Two years ago, Talia Jane shook Silicon Valley with an open letter to her CEO. In it, she talked about struggling to make ends meet while working out of snack-filled, fancy offices at Yelp:
"Every single one of my coworkers is struggling. They're taking side jobs, they're living at home. One of them started a GoFundMe because she couldn't pay her rent... Another wrote on those neat whiteboards we've got on every floor begging for help because he was bound to be homeless in two weeks.
Another guy who got hired, and ultimately let go, was undoubtedly homeless. He brought a big bag with him and stocked up on all those snacks you make sure are on every floor...Yelp could save about $24,000 in two months if the company stopped restocking flavored coconut waters since no one drinks them."
Jane clearly pointed out the hypocrisy of Yelp's many perks. It was readily apparent the company was spending much more on snacks than compensation for her and fellow customer support agents.
While this is an extreme situation, it points out the hypocrisy you could be facing. If your company appears to spend money freely, it will be assumed that extends to compensation. It will be much harder to say no, if it looks like paying them is the only place you're frugal.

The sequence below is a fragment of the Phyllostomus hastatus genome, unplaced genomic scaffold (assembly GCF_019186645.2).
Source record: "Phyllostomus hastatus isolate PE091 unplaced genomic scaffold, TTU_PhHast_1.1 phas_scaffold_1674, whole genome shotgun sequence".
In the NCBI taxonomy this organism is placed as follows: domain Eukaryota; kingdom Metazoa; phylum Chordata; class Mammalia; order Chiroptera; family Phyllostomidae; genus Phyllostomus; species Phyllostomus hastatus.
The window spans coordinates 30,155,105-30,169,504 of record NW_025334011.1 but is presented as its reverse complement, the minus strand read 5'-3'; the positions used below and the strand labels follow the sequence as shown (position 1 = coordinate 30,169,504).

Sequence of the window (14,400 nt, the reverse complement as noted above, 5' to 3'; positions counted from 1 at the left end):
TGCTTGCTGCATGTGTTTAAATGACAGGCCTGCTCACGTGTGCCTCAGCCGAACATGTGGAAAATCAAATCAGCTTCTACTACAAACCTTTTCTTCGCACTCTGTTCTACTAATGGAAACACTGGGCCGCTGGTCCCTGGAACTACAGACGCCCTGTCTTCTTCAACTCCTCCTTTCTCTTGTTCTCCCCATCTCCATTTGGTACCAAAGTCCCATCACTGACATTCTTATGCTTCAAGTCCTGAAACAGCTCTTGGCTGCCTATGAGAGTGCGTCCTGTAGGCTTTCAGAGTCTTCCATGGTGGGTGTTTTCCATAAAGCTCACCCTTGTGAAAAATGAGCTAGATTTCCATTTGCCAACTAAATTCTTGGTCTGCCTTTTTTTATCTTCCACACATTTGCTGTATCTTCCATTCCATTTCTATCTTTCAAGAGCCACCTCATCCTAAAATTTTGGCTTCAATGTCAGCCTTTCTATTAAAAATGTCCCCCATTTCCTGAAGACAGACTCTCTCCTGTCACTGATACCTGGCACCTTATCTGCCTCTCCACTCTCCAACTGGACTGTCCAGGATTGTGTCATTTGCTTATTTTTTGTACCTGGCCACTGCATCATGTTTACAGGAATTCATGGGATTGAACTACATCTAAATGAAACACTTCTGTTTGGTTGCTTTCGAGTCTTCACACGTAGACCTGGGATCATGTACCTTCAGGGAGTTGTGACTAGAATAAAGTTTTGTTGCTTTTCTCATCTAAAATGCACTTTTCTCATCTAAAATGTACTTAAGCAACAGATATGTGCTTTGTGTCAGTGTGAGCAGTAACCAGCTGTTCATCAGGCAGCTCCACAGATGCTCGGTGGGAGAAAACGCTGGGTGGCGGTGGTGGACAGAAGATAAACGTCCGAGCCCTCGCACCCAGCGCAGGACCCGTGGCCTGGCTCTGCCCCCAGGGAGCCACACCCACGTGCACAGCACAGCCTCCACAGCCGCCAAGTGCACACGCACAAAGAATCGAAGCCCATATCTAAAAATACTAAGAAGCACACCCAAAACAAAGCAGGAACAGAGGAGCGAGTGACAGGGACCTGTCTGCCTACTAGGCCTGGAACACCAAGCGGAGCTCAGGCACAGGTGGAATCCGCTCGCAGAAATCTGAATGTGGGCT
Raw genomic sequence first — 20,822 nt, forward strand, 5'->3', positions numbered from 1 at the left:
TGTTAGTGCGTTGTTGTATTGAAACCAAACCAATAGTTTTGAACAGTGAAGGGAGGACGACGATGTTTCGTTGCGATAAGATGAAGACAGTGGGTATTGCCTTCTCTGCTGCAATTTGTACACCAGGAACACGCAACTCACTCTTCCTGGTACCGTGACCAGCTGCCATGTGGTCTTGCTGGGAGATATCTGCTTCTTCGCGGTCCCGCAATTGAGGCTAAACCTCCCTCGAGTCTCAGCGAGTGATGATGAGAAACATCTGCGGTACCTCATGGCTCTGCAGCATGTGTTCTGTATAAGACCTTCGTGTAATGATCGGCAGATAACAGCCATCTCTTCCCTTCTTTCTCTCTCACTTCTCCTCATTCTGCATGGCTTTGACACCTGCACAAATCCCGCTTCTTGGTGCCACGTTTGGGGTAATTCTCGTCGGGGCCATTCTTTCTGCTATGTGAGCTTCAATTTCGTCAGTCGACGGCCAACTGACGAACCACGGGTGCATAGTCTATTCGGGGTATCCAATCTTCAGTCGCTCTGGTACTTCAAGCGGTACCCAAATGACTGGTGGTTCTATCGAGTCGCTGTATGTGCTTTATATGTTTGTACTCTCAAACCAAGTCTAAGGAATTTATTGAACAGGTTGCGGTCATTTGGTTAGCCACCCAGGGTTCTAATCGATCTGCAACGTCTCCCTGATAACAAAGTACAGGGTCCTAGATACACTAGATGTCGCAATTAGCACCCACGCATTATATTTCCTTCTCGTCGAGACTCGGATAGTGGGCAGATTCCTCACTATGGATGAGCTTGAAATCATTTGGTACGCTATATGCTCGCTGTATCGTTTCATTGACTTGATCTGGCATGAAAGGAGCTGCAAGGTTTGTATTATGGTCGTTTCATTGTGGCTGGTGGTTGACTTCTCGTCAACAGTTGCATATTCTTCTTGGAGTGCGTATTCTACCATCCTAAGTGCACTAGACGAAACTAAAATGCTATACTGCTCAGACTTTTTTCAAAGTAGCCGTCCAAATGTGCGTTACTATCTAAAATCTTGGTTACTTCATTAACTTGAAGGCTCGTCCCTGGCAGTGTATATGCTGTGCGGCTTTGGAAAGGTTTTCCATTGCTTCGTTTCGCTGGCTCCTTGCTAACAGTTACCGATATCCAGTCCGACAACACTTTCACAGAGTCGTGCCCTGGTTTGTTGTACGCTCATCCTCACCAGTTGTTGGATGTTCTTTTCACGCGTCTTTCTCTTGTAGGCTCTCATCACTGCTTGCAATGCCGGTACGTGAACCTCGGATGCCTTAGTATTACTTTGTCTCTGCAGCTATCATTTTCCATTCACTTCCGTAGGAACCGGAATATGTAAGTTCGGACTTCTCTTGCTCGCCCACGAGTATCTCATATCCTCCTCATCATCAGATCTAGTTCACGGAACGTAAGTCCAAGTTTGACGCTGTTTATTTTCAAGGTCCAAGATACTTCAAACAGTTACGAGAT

If your company is in this situation, there's really only 3 options:
- Give them a raise to be consistent with your spendthrift culture.
- Say no, and demonstrate in your actions the company is cutting costs in many areas.
- Say no, and be prepared for them to go interview and get competing offers.
Whatever your company's culture on spending money, keep it in mind as you have conversations about raises. Your employees definitely will.
- Your culture starts at the top and affects everyone in your org. Learn from the mistakes of Wells Fargo's toxic culture here.
- How you spend money is one of many questions to ask a CEO to ensure a healthy company culture.
- If you want to turn around culture issues, start here.
When your employees ask for a raise, it's always a tough conversation. However, with good self awareness and the right approaches, you can safely navigate a situation that can otherwise lead to turnover.
Want help? The best way to prevent these kinds of issues is to be a good manager from the start. Lighthouse is purpose built to help you be a great leader by building and keeping the habits of the best. Start your free, 21 day trial now here.